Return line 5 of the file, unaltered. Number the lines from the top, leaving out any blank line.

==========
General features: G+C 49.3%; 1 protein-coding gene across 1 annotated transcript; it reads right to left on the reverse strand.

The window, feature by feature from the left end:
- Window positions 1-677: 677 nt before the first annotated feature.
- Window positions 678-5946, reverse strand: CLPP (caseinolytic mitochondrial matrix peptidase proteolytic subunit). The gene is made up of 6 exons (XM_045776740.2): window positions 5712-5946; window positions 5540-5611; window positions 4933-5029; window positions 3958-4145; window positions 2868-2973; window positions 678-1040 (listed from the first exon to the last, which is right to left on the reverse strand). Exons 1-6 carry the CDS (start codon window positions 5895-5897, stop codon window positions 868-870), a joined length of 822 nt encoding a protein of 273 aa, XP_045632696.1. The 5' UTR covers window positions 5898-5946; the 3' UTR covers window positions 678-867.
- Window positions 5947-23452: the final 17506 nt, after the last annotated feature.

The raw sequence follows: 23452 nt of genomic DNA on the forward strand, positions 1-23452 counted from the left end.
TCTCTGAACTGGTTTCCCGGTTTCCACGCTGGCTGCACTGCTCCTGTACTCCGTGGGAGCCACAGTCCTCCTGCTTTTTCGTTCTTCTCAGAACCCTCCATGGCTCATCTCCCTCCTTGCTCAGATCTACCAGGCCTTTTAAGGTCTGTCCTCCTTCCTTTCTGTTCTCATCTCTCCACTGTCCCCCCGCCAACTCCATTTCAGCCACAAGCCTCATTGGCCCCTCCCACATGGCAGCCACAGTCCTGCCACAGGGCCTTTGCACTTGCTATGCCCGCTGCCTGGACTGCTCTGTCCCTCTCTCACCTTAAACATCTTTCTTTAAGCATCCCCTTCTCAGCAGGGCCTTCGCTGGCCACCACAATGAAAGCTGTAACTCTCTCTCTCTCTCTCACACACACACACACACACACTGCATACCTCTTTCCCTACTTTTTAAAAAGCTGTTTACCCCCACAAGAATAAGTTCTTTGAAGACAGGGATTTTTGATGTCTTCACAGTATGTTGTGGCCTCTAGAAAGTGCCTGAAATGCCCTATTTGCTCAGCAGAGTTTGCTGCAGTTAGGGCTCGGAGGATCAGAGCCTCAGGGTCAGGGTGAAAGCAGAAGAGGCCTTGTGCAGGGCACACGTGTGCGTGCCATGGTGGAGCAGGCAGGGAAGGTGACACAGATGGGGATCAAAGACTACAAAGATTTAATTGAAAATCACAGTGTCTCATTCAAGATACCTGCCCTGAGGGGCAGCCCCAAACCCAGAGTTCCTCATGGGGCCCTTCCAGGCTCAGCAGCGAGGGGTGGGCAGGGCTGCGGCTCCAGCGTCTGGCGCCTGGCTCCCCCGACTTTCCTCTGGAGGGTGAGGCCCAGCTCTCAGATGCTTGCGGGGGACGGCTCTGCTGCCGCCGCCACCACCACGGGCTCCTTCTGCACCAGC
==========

- Window positions 5947-23452: the final 17506 nt, after the last annotated feature.